If we had a Wii gaming system, we'd all be happy.
My daughter thought that using the Wii to create Mii avatar graphics that looked like her favorite science teacher would make her happy.
My boys believed that if they could at last play the flashy Lego Star Wars game on a new Wii they'd be happy.
Because I'd seen my kids hopping around to dancing games on a friend's Wii—#exerciseforcouchpotatoes—I thought that if we had a Wii gaming system that also improved their cardiovascular fitness I would be happy.
And we all agreed that if we purchased enough extra controllers, friends in the neighborhood could be happy along with us.
There was no question about it: the Wii was going to make us one creative, happy, physically fit, and social family.
Two years earlier, we'd been super-happy when we inherited a GameCube from generous cousins. (Yes . . . because they upgraded. To be happier.) I knew the games they'd sent along with it were a few years old, but my young kids had never had a gaming system before so it was new to them. And for a week or two, they were really happy.
But when the Wii was released, we realized the cold hard truth: the GameCube didn't let players dance competitively to ABBA's Dancing Queen.
This is how I justified coercing grandparents to pool their designated Christmas gift money to purchase a Wii for our family.
Because I made the final purchase of the Wii with the promised funds—since, in our experience, grandparents can't be trusted to not purchase the wrong product—I probably shouldn't have been as surprised and enraged as I was when, a few months later, my youngest was begging for an Xbox.
So he could be happy.
If you can believe it, the Wii did not satisfy. Any of us.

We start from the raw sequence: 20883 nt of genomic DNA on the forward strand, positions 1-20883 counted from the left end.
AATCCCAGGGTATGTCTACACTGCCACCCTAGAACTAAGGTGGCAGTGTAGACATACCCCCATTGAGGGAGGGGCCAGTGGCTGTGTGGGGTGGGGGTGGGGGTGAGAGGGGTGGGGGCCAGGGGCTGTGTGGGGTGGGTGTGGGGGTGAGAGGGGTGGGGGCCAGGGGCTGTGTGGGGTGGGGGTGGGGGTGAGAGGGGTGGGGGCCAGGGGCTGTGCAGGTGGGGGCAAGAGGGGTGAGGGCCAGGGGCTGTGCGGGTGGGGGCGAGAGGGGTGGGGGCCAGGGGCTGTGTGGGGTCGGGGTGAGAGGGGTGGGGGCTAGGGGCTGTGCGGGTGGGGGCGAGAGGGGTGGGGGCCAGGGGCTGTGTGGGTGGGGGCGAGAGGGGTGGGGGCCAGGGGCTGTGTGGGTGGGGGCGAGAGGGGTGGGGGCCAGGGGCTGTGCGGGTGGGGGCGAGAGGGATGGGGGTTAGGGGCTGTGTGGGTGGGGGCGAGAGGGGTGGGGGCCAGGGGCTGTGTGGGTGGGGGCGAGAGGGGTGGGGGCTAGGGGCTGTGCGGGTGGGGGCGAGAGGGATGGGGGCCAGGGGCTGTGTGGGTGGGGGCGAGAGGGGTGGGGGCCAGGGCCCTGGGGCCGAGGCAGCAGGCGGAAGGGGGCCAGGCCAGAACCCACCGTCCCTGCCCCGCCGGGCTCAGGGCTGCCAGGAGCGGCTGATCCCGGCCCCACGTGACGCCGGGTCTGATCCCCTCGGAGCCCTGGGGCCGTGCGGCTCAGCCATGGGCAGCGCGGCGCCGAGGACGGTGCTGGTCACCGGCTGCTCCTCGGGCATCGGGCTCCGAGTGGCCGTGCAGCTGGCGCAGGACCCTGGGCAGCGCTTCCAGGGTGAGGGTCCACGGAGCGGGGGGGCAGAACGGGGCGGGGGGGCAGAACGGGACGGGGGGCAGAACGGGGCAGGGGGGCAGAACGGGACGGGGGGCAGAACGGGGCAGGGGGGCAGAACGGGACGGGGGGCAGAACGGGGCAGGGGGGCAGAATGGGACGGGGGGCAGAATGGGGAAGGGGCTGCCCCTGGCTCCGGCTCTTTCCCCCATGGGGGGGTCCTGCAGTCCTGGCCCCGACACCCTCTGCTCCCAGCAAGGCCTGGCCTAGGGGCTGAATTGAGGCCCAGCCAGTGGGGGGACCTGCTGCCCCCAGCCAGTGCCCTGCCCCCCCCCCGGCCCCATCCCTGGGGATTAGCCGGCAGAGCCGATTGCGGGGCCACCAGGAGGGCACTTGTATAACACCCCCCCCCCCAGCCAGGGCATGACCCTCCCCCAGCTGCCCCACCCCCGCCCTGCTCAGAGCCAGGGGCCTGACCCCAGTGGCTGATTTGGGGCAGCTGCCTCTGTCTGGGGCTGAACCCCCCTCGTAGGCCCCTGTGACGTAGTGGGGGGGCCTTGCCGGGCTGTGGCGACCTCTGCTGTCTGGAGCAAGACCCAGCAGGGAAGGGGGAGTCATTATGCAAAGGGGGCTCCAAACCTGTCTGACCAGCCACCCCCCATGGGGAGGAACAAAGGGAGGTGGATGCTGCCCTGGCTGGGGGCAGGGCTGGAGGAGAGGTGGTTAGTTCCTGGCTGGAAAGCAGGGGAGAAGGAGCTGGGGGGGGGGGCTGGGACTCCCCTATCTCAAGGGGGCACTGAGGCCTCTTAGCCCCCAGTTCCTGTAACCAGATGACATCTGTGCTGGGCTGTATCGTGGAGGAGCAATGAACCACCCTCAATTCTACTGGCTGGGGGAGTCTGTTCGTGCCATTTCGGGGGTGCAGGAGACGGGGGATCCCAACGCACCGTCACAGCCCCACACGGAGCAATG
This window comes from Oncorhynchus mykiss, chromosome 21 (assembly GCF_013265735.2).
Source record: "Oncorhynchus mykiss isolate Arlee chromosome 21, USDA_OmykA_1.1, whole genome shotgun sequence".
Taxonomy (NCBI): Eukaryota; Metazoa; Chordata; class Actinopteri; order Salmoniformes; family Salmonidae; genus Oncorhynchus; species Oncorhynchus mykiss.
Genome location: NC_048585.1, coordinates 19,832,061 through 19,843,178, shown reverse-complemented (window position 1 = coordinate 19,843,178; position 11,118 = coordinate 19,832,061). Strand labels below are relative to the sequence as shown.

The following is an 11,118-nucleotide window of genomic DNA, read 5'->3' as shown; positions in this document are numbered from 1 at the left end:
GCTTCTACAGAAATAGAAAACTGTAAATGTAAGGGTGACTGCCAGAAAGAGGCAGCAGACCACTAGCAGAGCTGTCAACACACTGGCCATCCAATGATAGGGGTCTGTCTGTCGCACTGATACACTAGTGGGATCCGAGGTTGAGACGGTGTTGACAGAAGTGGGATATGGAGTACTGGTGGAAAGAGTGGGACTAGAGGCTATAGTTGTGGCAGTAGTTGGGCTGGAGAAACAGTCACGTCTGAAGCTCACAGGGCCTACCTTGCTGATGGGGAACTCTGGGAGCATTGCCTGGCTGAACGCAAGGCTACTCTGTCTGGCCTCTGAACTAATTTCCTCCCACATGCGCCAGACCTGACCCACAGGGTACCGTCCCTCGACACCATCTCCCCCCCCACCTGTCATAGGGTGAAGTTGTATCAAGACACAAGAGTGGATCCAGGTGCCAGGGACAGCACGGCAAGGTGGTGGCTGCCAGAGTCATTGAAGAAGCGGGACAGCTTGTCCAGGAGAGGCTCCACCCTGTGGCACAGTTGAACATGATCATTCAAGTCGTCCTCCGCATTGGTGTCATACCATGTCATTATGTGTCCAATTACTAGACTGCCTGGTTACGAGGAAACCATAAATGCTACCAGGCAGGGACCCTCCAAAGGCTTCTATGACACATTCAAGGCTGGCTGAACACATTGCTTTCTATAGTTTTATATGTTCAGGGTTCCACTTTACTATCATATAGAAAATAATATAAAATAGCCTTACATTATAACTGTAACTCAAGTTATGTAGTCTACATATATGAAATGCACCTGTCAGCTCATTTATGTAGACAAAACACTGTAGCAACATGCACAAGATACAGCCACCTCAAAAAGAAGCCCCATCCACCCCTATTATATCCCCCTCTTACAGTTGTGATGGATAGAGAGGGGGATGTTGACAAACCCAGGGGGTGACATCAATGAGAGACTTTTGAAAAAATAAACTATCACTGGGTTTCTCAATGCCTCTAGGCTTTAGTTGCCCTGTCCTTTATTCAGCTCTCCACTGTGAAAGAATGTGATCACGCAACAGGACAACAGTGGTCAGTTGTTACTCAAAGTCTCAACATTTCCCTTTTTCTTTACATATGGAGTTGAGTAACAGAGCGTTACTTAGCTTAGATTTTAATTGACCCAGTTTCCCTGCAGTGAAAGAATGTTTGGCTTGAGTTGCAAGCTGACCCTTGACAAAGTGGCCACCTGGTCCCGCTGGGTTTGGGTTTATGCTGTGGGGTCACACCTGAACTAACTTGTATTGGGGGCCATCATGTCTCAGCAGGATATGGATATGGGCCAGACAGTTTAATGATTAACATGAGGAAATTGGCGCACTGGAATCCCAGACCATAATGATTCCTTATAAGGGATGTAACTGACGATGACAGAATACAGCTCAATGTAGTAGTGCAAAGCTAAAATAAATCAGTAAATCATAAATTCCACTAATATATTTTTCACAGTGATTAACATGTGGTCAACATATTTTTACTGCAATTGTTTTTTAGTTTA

Really, it's true.
Quicker than I would have preferred, my kids learned to play Wii dance games sitting in a bean bag chair moving only their wrists. Lego Star Wars was fun for about three days. Maybe two. Same with a weird army of middle school science teacher avatars. And the neighborhood friends? They were in their living rooms playing their own Wiis with better controllers.
Because I didn't know a mustached Mario Brother from rat-tailed Anakin Skywalker, I became that mom who indignantly claimed that I'd known it was a bad idea all along.
The truth, though, was that I was no different than my kids.
How I am
Though I wouldn't be tempted for a moment by the newest version of Mario Kart, I recognized in my kids the same impulse that was inside me.
Ooh, I love that tiny little phone that can slip into my breast pocket of my favorite denim jacket.
There's a slightly bigger phone that can text? Want it.
A medium-size smartie phone that can get e-mail? Gotta have it.
Wait, there's one so big I can draft my next book on it? Here's my credit card. And I'll also be needing the attachable full-size keyboard.
It didn't end at electronics, either.
Every Tuesday morning at 9:53, on my way to therapy, I'd drive past T.J. Maxx wondering what might be inside. After all, their television commercials had trained me to know that they were getting in new stuff every single week. So as I'd zip past, I'd dream that if I popped in 60 minutes later as I looped back toward home, something might be in there that would satisfy the deepest desires of my heart. Possibly ones I'd not even known I had. And whatever was in there might even be lime green with white polka dots. And come in my size.
One just never knew. The promise, evident on the faces of the slender well-dressed women in the commercials was clear: if I shopped at T.J. Maxx I would be happy. Apparently that rotten little withered fruit I despised in my children—the promise that the next thing would finally satisfy—hadn't fallen far from the tree.